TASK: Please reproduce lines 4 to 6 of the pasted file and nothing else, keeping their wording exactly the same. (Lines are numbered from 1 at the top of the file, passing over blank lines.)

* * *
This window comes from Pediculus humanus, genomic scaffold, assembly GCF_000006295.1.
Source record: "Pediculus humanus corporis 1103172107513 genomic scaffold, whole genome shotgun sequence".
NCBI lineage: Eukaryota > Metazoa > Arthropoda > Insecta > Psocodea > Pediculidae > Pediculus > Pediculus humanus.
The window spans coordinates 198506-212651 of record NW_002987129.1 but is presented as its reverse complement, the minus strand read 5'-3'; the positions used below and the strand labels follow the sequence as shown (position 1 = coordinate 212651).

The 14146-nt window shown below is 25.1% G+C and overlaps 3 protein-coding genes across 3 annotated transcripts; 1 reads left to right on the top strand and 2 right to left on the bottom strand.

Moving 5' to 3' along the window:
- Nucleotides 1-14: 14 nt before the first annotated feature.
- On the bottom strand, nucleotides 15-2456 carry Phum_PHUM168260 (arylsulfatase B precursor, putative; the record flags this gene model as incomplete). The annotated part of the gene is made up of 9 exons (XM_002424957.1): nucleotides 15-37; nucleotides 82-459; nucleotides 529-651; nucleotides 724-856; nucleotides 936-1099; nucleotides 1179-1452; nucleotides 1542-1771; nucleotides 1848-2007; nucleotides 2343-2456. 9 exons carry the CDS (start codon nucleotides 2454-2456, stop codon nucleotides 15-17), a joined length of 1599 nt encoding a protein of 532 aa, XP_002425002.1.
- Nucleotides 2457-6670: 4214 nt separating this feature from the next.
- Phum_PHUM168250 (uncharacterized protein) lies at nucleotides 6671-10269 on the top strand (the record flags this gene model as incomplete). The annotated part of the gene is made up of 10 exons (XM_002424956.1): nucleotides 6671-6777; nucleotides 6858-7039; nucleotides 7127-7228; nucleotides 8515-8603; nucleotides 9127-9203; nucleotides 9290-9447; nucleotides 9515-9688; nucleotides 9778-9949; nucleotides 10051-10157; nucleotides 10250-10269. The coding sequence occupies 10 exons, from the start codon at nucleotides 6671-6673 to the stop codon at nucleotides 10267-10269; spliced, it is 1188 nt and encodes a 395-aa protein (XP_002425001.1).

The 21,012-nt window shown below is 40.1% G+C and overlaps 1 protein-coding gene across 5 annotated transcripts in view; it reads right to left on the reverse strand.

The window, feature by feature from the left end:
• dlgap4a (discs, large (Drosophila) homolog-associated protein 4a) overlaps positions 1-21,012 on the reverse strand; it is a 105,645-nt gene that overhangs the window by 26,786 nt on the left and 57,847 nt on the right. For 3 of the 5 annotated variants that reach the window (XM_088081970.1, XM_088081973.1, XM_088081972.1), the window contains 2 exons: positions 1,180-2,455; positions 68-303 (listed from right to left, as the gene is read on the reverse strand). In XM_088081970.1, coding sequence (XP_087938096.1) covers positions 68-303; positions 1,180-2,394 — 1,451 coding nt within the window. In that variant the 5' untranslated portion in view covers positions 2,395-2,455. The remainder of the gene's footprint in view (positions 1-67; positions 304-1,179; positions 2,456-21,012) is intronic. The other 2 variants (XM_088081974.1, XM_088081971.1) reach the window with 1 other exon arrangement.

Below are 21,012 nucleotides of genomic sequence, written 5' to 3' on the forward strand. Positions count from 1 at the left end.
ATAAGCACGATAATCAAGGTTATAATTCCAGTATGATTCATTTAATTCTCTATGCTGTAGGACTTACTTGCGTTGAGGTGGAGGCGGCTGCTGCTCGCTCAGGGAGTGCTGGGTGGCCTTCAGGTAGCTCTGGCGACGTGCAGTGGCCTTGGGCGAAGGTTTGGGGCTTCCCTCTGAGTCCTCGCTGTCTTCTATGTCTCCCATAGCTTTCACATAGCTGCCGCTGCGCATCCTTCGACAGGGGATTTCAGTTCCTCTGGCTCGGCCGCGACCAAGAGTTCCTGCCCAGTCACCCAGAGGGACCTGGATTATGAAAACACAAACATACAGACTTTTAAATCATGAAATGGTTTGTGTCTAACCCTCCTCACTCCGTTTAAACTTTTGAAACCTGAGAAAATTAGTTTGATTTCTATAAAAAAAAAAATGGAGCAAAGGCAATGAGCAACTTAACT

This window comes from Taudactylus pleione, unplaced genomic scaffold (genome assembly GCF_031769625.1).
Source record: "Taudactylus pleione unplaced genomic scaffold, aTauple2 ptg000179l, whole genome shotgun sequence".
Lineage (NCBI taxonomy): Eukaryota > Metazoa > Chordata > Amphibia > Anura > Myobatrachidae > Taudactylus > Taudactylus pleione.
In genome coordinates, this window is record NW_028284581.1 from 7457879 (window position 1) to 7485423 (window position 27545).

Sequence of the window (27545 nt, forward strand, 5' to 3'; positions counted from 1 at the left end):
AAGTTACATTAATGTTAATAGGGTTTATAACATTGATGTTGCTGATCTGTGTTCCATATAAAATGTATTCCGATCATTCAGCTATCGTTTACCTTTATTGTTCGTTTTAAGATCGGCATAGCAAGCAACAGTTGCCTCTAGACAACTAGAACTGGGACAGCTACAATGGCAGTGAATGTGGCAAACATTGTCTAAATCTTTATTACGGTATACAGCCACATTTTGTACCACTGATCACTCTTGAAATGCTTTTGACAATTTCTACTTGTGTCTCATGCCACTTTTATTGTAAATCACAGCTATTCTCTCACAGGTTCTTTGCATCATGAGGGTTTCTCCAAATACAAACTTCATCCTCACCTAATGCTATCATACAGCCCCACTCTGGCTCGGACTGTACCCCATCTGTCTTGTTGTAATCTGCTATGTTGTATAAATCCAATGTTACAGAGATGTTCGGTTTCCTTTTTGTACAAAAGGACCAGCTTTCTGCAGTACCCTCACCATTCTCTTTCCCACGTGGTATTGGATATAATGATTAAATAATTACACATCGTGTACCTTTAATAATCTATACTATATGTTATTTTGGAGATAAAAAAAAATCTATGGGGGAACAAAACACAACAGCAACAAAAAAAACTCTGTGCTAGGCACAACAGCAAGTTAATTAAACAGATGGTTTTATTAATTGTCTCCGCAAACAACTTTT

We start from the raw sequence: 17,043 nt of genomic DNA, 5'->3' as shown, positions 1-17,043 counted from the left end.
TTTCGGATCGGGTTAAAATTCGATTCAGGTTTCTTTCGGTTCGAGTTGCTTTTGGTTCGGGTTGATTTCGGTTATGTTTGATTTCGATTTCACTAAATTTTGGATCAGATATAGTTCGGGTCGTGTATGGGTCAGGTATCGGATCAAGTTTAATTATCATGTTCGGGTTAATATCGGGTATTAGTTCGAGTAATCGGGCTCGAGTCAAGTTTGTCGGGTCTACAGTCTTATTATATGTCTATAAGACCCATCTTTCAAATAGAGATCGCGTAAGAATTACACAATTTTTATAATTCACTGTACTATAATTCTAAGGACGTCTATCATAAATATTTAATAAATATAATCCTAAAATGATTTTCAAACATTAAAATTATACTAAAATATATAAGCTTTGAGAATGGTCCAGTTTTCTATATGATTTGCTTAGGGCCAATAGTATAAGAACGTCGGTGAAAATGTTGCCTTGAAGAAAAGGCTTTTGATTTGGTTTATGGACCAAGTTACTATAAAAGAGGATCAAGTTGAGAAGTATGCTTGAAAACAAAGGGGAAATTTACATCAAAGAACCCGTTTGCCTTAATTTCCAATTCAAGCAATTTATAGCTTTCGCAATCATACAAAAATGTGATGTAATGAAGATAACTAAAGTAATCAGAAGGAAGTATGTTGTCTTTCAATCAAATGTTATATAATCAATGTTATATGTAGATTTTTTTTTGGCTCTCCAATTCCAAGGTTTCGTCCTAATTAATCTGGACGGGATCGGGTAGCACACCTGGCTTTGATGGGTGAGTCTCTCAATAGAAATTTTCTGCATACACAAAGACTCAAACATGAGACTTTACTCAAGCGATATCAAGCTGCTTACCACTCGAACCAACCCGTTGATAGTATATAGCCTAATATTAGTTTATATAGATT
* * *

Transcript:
The window spans coordinates 198506-212651 of record NW_002987129.1 but is presented as its reverse complement, the minus strand read 5'-3'; the positions used below and the strand labels follow the sequence as shown (position 1 = coordinate 212651).

The 14146-nt window shown below is 25.1% G+C and overlaps 3 protein-coding genes across 3 annotated transcripts; 1 reads left to right on the top strand and 2 right to left on the bottom strand.

Moving 5' to 3' along the window: